Almost a year after the 7.3 magnitude earthquake that rocked Kermanshah, earthquake survivors still don’t have proper housing.
According to official numbers, the massive earthquake which struck close to the Iran Iraq border, killed more than 650 people, while 9,388 others were injured. Another 700,000 people were left without homes and lost all their belongings. The earthquake was so huge that it was also felt in
Now after almost a year after, the conditions have become very difficult for the homeless survivors due to the coming winter and severe rain.
Earthquake survivors in Kermanshah lack minimum needs such as water, hygiene and even education.
“The people don’t have money, shelter or sanitary facilities,” Mojtaba Jasemi, the head of the Sarpole Zahab City Council had said on September 14.
“They have not received the aid that they were promised. Some are willing to sell their kidneys to be able to build a home,” he added.
Most villages in Sarpol Zahab, a town in Kermanshah close to the Iraqi border, lack drinking water. Reports say that 80% of the town’s infrastructure was destroyed and only 20% of the people live in their own homes. Although, even those 20% prefer to live in makeshift homes due to fear of future quakes.
Iran News Wire talked to a resident of Tazeh Abad in Salas Babajani, the center of the 2017 earthquake, about the condition of residents in the area.
“The government has not helped the people. We built our home after the earthquake and it was destroyed again due to earthquakes,” said Mohammad who preferred not to be identified by his real name.
“Yesterday, one of the engineers from the Housing Foundation came for inspection and when we showed him our home and the crumbling walls, he said that we were not eligible for a loan. This is while we burrowed money to build our house so that we could get a loan.”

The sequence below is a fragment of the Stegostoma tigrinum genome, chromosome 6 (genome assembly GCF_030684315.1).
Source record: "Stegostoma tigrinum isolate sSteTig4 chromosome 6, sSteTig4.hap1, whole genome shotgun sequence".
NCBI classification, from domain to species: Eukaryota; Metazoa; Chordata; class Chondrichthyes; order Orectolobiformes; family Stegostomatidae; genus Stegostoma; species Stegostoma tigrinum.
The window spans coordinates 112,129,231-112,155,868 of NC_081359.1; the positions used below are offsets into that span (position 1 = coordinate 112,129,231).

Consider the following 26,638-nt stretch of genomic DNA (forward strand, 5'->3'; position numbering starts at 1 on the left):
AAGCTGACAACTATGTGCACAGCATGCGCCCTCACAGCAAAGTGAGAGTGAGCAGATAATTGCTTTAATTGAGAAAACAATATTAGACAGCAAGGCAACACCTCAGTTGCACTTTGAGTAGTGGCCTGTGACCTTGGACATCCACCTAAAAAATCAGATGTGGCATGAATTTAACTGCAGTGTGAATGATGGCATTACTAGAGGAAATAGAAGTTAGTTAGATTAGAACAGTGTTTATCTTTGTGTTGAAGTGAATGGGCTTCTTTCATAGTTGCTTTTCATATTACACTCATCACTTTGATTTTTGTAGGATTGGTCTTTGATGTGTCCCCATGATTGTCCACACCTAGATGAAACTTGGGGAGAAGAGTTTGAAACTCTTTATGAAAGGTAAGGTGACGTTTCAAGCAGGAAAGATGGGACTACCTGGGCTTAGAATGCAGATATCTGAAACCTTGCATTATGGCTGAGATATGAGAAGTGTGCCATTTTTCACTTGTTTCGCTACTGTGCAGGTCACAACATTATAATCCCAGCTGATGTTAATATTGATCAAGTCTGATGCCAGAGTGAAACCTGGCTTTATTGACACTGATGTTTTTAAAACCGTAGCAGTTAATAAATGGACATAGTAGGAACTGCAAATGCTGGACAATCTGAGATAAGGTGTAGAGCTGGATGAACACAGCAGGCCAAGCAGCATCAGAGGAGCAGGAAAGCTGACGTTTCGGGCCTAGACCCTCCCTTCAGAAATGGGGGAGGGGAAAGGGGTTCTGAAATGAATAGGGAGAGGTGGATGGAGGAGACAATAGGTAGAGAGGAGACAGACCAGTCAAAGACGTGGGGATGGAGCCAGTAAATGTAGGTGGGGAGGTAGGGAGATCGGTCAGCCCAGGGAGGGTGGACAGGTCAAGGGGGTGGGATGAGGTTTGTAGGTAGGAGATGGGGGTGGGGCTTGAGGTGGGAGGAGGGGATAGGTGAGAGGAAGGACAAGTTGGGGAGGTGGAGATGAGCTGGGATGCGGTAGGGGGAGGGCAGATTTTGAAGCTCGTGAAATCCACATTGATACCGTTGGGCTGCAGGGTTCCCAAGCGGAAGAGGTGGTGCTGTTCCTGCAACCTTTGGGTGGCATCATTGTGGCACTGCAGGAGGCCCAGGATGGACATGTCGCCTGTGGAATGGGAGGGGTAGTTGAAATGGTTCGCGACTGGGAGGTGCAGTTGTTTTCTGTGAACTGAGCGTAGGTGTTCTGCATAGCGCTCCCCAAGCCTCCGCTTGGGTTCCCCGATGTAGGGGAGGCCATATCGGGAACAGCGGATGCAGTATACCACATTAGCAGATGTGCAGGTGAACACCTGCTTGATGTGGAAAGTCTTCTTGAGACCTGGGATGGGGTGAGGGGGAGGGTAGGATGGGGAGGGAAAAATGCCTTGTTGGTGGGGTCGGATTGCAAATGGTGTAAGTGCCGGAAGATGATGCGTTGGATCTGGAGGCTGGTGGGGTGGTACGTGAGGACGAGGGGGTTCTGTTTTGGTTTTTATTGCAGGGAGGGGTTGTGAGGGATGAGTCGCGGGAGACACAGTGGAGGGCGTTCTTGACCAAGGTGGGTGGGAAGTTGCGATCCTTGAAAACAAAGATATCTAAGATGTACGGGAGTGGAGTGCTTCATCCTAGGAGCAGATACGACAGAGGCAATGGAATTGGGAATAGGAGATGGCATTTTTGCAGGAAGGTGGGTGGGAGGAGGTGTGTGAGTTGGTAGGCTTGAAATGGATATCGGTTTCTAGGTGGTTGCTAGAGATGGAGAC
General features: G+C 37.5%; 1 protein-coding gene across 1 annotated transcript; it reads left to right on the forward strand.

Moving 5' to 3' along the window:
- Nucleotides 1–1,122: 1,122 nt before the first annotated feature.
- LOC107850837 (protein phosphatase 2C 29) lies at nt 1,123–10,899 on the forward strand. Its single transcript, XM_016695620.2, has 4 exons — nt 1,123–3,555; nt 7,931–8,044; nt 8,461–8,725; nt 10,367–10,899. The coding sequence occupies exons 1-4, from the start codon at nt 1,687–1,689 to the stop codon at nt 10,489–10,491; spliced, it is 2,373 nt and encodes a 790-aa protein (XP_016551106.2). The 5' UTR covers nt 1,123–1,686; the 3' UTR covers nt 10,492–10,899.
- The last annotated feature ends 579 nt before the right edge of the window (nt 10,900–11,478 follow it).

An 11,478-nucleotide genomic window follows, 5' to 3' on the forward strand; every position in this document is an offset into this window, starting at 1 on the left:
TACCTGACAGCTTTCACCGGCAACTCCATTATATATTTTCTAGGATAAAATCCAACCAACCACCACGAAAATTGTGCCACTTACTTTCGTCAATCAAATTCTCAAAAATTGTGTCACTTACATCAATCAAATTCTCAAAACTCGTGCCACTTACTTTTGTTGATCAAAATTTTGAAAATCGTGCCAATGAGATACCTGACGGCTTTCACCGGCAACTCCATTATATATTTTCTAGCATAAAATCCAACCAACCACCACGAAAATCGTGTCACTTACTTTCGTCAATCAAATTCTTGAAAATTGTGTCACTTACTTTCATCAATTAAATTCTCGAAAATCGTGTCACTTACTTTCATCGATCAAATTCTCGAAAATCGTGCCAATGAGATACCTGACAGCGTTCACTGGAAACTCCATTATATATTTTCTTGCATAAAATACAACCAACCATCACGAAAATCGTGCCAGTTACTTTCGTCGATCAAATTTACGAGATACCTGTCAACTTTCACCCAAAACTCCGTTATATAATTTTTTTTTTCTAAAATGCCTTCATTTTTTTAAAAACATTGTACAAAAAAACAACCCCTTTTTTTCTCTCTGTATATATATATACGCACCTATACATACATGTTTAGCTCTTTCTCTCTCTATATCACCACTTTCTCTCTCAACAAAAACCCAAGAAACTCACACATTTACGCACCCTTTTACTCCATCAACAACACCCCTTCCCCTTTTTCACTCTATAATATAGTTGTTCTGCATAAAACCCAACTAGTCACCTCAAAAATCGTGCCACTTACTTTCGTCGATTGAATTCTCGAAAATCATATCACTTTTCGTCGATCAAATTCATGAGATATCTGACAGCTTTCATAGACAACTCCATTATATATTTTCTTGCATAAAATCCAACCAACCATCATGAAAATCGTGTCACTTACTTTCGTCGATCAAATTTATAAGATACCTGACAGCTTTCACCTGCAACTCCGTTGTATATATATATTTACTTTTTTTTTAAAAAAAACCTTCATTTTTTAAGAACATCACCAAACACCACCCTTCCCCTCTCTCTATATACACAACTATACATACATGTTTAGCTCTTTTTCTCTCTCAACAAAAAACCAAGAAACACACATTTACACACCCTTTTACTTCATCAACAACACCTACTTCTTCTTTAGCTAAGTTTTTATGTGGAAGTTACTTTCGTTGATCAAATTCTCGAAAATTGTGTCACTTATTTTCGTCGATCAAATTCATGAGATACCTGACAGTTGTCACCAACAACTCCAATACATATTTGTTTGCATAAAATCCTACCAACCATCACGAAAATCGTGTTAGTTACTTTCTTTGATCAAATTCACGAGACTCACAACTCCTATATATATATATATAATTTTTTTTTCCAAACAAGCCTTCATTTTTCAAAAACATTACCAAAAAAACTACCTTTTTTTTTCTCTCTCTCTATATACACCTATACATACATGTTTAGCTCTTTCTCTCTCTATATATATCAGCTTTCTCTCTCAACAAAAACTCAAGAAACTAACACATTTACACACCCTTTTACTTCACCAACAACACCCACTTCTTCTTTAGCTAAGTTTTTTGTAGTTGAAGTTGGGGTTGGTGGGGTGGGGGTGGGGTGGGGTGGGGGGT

“The people were forced to build shelter with whatever they had at hand but due to a lack of facilities and building materials, the homes crumbled after rain or earthquakes. We have a lot of rain here due to the mountainous region which quickly turns into floods.”
“People are forced to live in makeshift homes, bungalows or tents. The price for a 10-meter bungalow is around 4 million tomans (around $950) which most people can’t afford,” the young man added.
30-year-old earthquake survivor, Mohammad, from Salas Babajani
“The people were forced to build shelter with whatever they had at hand but due to a lack of facilities and building materials, the homes crumbled after rain or earthquakes.”
“The government and the municipality promised six months ago that they would build a camp for the people but they have done nothing so far. There is no hospital here and they promised they would make a field hospital. They started operating the field hospital yesterday but it won’t even have one ultrasound machine.”
“The people have been forced to build a place we call Zenj which is made with mats and straw which used to be used for animals. But now people live in it because they are afraid of falling debris in case of an earthquake. But of course, water gets in very easily,” the 30-